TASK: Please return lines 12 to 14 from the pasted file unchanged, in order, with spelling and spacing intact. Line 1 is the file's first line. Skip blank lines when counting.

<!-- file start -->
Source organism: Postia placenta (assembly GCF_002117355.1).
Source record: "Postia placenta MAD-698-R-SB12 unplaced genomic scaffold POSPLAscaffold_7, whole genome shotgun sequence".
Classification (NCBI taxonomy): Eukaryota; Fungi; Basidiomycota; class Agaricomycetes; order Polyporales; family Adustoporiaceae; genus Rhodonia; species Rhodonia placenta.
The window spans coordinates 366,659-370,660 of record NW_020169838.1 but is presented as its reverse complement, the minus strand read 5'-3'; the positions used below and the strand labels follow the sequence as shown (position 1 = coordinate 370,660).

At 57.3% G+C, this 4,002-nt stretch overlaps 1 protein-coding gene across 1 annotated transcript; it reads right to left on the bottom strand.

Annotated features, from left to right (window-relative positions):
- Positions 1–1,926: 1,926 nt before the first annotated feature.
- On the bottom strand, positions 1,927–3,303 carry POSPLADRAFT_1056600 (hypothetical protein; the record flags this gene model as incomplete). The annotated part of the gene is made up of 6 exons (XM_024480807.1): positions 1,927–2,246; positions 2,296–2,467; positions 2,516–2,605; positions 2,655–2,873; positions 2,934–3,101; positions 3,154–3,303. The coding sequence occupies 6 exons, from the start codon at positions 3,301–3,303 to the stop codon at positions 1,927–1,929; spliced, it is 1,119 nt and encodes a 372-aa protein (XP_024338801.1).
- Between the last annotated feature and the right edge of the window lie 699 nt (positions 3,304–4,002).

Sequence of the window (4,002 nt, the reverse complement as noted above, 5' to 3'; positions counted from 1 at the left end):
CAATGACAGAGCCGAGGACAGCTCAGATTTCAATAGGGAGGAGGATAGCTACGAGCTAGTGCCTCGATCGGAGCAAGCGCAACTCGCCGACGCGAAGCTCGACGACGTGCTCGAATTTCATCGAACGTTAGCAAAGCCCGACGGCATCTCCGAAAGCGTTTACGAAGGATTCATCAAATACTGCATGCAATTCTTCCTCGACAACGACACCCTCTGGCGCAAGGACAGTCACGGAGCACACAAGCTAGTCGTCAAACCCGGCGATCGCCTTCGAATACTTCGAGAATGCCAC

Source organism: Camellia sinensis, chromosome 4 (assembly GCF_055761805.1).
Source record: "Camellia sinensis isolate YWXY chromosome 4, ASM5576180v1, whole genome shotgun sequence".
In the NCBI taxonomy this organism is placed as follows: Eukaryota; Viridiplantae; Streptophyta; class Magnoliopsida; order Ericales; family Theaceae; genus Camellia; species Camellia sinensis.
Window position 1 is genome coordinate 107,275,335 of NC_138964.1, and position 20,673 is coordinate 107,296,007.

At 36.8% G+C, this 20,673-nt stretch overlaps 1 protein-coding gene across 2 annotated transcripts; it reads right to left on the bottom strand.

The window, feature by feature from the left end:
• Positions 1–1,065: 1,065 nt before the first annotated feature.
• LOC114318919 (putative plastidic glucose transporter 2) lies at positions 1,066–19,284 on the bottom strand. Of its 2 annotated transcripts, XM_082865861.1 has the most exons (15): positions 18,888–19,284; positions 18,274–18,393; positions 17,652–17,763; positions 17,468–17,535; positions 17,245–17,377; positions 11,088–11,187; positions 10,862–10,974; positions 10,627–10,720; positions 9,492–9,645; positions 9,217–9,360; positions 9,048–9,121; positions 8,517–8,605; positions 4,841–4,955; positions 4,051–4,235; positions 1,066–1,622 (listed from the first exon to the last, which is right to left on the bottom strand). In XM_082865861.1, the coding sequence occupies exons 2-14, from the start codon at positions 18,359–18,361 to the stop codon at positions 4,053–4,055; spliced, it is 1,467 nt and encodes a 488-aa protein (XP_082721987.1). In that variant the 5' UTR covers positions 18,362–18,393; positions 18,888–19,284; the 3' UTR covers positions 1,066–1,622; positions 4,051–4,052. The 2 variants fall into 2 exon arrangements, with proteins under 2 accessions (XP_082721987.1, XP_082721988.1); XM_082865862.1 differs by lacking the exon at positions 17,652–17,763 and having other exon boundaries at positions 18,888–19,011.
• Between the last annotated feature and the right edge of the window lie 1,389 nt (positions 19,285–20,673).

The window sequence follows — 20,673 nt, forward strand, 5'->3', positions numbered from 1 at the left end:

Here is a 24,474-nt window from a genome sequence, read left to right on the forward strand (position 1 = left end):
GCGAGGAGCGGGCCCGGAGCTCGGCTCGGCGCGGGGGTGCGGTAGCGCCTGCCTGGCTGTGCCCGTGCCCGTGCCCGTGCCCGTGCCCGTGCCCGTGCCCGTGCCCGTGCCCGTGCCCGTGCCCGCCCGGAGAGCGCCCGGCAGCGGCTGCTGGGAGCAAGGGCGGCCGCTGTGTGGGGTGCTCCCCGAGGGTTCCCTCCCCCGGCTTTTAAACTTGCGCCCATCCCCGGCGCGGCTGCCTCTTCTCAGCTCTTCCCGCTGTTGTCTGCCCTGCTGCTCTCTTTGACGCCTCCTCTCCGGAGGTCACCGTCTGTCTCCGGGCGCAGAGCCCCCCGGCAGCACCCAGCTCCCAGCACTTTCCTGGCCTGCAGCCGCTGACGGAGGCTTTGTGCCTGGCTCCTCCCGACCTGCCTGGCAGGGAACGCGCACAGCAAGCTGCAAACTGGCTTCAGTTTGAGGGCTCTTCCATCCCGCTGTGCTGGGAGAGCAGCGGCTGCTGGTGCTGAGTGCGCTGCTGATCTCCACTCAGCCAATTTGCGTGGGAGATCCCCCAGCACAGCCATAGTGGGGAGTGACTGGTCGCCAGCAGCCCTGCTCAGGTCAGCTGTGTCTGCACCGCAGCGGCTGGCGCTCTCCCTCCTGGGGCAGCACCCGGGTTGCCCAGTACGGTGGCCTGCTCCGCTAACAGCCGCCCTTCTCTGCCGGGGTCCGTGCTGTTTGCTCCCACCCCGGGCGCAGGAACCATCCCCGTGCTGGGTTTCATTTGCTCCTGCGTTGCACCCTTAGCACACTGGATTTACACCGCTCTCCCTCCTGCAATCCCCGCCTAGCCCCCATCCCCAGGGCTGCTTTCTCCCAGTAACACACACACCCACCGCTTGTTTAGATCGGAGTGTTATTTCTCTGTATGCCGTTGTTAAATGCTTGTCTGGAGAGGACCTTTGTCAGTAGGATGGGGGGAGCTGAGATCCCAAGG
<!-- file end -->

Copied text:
Source organism: Camellia sinensis, chromosome 4 (assembly GCF_055761805.1).
Source record: "Camellia sinensis isolate YWXY chromosome 4, ASM5576180v1, whole genome shotgun sequence".
In the NCBI taxonomy this organism is placed as follows: Eukaryota; Viridiplantae; Streptophyta; class Magnoliopsida; order Ericales; family Theaceae; genus Camellia; species Camellia sinensis.